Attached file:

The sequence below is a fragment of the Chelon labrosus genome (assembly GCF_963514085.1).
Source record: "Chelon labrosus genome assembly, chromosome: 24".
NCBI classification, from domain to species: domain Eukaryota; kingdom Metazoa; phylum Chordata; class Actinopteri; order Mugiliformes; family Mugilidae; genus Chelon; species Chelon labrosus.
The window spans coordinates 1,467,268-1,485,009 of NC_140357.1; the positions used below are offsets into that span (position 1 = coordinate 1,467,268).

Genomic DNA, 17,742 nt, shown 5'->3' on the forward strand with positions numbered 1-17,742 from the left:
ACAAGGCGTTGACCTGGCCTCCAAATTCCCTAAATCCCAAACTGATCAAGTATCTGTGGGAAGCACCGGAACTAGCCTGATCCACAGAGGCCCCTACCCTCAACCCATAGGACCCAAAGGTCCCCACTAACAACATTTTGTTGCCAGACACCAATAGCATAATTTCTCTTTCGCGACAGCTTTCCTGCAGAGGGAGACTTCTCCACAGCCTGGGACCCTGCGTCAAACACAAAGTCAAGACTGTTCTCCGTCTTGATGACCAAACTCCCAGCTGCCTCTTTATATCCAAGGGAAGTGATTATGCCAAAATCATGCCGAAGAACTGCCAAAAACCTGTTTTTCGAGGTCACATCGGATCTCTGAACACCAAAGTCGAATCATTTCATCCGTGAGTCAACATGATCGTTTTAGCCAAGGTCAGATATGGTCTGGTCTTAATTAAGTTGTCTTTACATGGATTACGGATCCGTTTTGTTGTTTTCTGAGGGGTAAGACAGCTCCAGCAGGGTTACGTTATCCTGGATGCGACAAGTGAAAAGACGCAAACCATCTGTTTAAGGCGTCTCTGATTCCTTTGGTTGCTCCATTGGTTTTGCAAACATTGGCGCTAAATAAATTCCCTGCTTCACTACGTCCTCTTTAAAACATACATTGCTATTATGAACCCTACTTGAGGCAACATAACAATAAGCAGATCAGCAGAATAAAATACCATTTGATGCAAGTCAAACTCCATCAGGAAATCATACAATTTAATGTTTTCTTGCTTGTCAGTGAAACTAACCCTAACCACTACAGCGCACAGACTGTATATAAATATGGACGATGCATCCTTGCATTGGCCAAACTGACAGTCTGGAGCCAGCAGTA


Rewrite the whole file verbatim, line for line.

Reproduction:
The sequence below is a fragment of the Chelon labrosus genome (assembly GCF_963514085.1).
Source record: "Chelon labrosus genome assembly, chromosome: 24".
NCBI classification, from domain to species: domain Eukaryota; kingdom Metazoa; phylum Chordata; class Actinopteri; order Mugiliformes; family Mugilidae; genus Chelon; species Chelon labrosus.
The window spans coordinates 1,467,268-1,485,009 of NC_140357.1; the positions used below are offsets into that span (position 1 = coordinate 1,467,268).

Genomic DNA, 17,742 nt, shown 5'->3' on the forward strand with positions numbered 1-17,742 from the left:
ACAAGGCGTTGACCTGGCCTCCAAATTCCCTAAATCCCAAACTGATCAAGTATCTGTGGGAAGCACCGGAACTAGCCTGATCCACAGAGGCCCCTACCCTCAACCCATAGGACCCAAAGGTCCCCACTAACAACATTTTGTTGCCAGACACCAATAGCATAATTTCTCTTTCGCGACAGCTTTCCTGCAGAGGGAGACTTCTCCACAGCCTGGGACCCTGCGTCAAACACAAAGTCAAGACTGTTCTCCGTCTTGATGACCAAACTCCCAGCTGCCTCTTTATATCCAAGGGAAGTGATTATGCCAAAATCATGCCGAAGAACTGCCAAAAACCTGTTTTTCGAGGTCACATCGGATCTCTGAACACCAAAGTCGAATCATTTCATCCGTGAGTCAACATGATCGTTTTAGCCAAGGTCAGATATGGTCTGGTCTTAATTAAGTTGTCTTTACATGGATTACGGATCCGTTTTGTTGTTTTCTGAGGGGTAAGACAGCTCCAGCAGGGTTACGTTATCCTGGATGCGACAAGTGAAAAGACGCAAACCATCTGTTTAAGGCGTCTCTGATTCCTTTGGTTGCTCCATTGGTTTTGCAAACATTGGCGCTAAATAAATTCCCTGCTTCACTACGTCCTCTTTAAAACATACATTGCTATTATGAACCCTACTTGAGGCAACATAACAATAAGCAGATCAGCAGAATAAAATACCATTTGATGCAAGTCAAACTCCATCAGGAAATCATACAATTTAATGTTTTCTTGCTTGTCAGTGAAACTAACCCTAACCACTACAGCGCACAGACTGTATATAAATATGGACGATGCATCCTTGCATTGGCCAAACTGACAGTCTGGAGCCAGCAGTA